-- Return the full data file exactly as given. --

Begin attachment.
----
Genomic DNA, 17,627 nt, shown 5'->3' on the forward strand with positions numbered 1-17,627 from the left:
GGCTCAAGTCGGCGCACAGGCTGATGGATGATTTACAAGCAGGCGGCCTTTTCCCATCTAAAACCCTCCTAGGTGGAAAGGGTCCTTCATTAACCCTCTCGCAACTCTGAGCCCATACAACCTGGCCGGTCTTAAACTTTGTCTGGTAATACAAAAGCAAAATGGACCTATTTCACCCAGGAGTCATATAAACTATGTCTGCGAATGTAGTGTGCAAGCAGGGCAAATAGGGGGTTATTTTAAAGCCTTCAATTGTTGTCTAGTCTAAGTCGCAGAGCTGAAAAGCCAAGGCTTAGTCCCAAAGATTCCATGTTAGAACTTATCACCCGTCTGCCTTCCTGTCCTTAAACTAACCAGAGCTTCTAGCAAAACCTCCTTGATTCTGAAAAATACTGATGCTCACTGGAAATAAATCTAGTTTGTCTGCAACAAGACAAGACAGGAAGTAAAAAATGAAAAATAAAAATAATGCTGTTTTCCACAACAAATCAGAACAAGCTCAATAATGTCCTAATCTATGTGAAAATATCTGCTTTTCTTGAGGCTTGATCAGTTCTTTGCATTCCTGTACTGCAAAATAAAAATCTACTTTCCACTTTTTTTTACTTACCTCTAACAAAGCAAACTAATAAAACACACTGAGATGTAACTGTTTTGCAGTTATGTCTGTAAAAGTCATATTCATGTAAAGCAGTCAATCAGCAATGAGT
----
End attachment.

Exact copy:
Genomic DNA, 17,627 nt, shown 5'->3' on the forward strand with positions numbered 1-17,627 from the left:
GGCTCAAGTCGGCGCACAGGCTGATGGATGATTTACAAGCAGGCGGCCTTTTCCCATCTAAAACCCTCCTAGGTGGAAAGGGTCCTTCATTAACCCTCTCGCAACTCTGAGCCCATACAACCTGGCCGGTCTTAAACTTTGTCTGGTAATACAAAAGCAAAATGGACCTATTTCACCCAGGAGTCATATAAACTATGTCTGCGAATGTAGTGTGCAAGCAGGGCAAATAGGGGGTTATTTTAAAGCCTTCAATTGTTGTCTAGTCTAAGTCGCAGAGCTGAAAAGCCAAGGCTTAGTCCCAAAGATTCCATGTTAGAACTTATCACCCGTCTGCCTTCCTGTCCTTAAACTAACCAGAGCTTCTAGCAAAACCTCCTTGATTCTGAAAAATACTGATGCTCACTGGAAATAAATCTAGTTTGTCTGCAACAAGACAAGACAGGAAGTAAAAAATGAAAAATAAAAATAATGCTGTTTTCCACAACAAATCAGAACAAGCTCAATAATGTCCTAATCTATGTGAAAATATCTGCTTTTCTTGAGGCTTGATCAGTTCTTTGCATTCCTGTACTGCAAAATAAAAATCTACTTTCCACTTTTTTTTACTTACCTCTAACAAAGCAAACTAATAAAACACACTGAGATGTAACTGTTTTGCAGTTATGTCTGTAAAAGTCATATTCATGTAAAGCAGTCAATCAGCAATGAGT